Today I thought I’d share some art work of a character that is becoming very near to my heart, Donald Duck. Since I showed some of Ub Iwerk’s earliest drawings of Mickey Mouse, I thought today I’d share some drawings of Donald’s first ever cartoon appearance, in the 1934 short ,”The Wise Little Hen.” Believe it or not this was not a Mickey Mouse short, but a Silly Symphony short where Donald Duck was a side character. This model sheet by a Disney studio artist. comes from this early short. As a model sheet, it is also an interesting type of artwork that I have never discussed on this blog before.
Donald Duck’s first on-screen appearance was in the Silly Symphony “The Wise Little Hen”, alongside the title character and his friend Peter Pig. The short was directed by Wilfred Jackson and loosely based upon the Russian folk tale “The Little Red Hen and the Grain of Wheat”. The character’s in the short, including Donald Duck, were designed by Disney Artist Albert Hurter, who you may remember later worked on Snow White and the Seven Dwarfs and Pinocchio. Much of his character design can still be seen in the version of Donald Duck we know today. It was Hurter’s idea to dress him in his now iconic Sailor suit and hat. At the same time there are sill clear differences in this early Donald Duck. As you can see he looks more like a realistic duck, with a longer neck, smaller head, thinner beak, and wings instead of fingers. Despite these differences, Donald’s distinct quacking voice was also present in this short, provided bu voice actor Clarence Nash, who would continue to voice Donald until his death in 1985. Nash once held the record for the longest continues voice for one animated character.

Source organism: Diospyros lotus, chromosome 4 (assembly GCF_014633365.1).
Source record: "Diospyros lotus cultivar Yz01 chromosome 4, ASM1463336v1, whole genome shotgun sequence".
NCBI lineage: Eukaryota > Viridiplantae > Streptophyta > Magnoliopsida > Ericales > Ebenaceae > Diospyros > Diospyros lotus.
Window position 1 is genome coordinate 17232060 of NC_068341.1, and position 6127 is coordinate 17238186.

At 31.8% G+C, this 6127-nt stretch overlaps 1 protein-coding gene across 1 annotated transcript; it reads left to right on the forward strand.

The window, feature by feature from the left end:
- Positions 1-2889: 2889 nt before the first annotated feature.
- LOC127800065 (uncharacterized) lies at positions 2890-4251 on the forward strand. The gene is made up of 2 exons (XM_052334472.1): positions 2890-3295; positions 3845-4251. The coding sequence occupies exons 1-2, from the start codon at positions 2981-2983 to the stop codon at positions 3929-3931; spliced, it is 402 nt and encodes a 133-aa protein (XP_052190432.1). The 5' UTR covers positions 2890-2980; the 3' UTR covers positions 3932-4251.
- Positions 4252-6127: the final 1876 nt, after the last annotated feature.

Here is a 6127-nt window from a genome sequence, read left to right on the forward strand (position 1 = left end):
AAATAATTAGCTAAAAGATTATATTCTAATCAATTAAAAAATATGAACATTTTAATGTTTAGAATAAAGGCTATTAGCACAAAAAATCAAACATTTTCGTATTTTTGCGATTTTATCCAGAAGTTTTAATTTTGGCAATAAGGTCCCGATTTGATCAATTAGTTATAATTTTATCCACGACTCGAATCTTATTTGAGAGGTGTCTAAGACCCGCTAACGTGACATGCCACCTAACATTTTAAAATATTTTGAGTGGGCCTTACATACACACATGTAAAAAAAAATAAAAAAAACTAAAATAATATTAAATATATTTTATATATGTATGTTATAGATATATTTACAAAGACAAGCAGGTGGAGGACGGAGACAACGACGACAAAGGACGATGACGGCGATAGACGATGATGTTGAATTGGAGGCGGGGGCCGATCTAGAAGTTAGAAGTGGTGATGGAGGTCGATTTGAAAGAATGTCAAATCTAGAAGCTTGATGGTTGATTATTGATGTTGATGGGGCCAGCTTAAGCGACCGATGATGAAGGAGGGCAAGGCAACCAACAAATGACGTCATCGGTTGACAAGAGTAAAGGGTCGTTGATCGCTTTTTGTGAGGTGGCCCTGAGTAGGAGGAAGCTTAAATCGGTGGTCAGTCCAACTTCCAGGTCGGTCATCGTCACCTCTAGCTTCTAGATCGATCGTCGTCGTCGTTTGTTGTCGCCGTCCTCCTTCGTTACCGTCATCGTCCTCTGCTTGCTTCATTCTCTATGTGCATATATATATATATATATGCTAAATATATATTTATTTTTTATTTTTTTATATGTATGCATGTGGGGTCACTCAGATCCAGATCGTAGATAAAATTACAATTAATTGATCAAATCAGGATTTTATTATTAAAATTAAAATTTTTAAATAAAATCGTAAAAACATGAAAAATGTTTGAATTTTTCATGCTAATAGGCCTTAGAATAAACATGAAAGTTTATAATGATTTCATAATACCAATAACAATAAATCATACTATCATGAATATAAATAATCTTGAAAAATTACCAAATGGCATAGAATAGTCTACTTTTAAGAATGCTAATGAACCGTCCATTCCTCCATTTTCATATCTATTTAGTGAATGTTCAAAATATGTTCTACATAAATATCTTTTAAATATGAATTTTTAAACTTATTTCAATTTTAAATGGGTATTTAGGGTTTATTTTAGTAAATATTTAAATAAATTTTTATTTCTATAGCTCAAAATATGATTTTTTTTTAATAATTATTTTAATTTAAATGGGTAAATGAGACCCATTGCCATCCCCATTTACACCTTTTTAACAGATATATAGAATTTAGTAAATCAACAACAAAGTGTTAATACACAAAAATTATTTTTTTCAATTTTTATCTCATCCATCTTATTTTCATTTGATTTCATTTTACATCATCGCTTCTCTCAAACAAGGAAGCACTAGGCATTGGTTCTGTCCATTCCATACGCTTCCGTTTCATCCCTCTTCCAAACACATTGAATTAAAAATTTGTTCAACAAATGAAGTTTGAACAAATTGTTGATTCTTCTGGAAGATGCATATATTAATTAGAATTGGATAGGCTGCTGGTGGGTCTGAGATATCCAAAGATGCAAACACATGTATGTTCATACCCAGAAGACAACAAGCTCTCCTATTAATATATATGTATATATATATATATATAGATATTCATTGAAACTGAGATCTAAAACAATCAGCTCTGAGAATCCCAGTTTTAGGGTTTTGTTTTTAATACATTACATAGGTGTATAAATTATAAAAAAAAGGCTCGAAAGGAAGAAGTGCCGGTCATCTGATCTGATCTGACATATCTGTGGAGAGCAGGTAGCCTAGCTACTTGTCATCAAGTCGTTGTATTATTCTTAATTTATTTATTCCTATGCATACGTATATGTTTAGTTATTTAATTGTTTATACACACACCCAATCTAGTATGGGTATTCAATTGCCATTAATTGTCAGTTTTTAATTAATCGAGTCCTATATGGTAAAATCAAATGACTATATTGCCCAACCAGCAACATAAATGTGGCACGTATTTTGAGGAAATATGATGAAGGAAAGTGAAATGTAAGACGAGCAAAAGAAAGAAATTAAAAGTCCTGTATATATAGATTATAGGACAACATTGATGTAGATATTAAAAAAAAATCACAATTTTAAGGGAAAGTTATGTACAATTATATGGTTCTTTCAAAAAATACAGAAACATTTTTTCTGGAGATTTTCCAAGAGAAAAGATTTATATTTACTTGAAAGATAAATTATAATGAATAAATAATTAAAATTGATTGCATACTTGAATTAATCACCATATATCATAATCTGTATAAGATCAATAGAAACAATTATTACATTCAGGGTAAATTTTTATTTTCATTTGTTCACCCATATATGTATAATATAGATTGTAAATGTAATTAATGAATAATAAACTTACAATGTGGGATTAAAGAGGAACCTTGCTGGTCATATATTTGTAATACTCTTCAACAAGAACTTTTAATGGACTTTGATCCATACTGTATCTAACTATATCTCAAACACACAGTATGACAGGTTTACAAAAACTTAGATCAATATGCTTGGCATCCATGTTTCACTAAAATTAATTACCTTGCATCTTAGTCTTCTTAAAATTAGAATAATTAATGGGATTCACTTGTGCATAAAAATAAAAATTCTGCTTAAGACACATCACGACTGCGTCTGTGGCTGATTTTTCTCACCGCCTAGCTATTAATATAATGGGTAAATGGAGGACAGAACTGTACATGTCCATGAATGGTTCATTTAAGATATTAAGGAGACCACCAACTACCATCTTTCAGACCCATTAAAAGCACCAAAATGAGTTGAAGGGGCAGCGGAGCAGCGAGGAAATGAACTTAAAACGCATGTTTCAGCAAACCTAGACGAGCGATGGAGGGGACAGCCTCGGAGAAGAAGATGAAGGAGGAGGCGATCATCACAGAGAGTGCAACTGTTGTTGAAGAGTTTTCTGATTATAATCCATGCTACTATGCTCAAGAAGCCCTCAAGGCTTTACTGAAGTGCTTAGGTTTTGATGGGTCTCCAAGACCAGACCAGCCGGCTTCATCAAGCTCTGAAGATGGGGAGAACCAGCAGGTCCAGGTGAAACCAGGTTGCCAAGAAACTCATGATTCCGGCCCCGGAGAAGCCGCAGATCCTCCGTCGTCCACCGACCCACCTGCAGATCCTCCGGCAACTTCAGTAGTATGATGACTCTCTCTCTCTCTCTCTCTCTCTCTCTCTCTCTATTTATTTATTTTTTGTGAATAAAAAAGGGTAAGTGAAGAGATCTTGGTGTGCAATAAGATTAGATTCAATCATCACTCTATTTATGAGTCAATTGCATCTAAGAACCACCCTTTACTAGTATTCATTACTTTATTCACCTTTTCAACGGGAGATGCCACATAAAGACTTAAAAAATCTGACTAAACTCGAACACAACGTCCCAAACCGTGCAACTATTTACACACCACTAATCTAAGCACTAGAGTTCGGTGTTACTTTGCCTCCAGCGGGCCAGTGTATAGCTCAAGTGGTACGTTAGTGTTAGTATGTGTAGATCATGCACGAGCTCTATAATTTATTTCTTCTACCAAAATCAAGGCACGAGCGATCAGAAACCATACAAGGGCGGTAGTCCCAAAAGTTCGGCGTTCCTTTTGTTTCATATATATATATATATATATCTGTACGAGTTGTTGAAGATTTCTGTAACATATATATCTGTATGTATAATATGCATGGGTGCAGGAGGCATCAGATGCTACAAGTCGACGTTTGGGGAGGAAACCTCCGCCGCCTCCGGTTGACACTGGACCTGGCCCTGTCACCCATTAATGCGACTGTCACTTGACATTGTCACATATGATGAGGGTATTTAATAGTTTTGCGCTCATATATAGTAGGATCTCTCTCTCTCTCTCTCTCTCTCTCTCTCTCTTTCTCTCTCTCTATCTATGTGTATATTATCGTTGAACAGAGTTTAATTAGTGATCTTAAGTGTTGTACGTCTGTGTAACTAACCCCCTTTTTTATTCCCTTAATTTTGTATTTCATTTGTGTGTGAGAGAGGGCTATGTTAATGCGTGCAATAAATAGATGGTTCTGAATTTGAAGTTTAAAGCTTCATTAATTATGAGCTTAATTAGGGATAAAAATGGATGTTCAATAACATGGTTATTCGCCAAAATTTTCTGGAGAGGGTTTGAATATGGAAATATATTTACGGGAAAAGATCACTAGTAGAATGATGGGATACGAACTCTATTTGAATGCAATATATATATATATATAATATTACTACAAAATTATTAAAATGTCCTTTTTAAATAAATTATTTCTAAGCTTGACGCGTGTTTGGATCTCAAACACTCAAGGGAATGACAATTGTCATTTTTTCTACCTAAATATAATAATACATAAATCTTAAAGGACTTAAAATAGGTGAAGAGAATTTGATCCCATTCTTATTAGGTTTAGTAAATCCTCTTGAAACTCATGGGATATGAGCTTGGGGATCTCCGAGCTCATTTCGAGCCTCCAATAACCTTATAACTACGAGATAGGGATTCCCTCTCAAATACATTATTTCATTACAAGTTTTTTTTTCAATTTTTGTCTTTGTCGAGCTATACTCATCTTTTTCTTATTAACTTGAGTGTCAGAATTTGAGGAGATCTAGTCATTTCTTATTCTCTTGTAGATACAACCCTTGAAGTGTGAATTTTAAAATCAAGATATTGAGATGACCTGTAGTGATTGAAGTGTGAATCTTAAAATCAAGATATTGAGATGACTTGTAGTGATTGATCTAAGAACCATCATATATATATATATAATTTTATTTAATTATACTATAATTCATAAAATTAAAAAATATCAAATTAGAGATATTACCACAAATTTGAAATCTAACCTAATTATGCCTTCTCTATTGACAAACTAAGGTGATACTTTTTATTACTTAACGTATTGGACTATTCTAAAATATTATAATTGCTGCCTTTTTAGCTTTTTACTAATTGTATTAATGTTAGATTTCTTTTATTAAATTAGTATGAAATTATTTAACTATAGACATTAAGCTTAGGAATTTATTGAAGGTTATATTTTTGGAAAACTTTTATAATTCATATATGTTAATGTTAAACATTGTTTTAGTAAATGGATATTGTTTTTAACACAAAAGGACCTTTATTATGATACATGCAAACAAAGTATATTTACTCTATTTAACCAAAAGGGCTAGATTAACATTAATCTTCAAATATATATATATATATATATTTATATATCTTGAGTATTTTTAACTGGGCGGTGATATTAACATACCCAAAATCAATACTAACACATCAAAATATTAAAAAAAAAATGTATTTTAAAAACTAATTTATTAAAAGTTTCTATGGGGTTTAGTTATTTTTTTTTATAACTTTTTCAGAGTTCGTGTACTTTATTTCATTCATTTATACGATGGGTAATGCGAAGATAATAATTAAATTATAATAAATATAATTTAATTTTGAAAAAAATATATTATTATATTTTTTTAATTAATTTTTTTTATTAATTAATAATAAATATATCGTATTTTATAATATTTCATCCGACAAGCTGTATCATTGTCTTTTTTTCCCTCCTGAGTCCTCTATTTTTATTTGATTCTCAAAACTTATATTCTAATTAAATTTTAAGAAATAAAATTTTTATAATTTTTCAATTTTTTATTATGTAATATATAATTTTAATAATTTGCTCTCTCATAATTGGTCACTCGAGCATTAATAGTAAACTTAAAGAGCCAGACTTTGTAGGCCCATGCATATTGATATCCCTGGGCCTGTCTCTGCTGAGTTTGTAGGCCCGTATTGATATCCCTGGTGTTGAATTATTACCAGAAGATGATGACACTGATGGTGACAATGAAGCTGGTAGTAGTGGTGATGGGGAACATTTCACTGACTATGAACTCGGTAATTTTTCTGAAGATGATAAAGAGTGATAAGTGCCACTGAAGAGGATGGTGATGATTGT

While Mickey Mouse’s first appearances were mostly animated by Ub Iwerk’s, Donald Duck was animated by several animators in “The Wise Little Hen”. His group of animators included Art Babbitt, Gilles de Tremaudan, Dick Huemer, and a team of junior animators lead by Ben Sharpsteen. With all these animators working on the short, it was super important to ensure that each character was drawn in a consistent way throughout. This is where model sheets like this one come in to play. They serve as a guide for all the animators working on a character. The character is drawn both in full and in portraits displaying different emotions, poses, and angles. This way all of the animators can draw Donald Duck in more or less the same way in the short regardless of what he is doing in their sequence. Examining a character’s model sheet also gives you a good idea of the key points of a characters personality. Donald’s model sheet, for example, with its various poses of laughing, dancing, and faking a belly-ache, shows the character’s mischievous side. Although Dona;d’s personality has evolved since his first on-screen appearance, that aspect has remained present even today.
I hope you enjoyed this look at the birth of Donald Duck. As you can see, though much has changed about this famous duck over the years, much has also stayed the same. If you’d like to see Donald’s first appearance in “The Wise Little Hen” you can watch it here.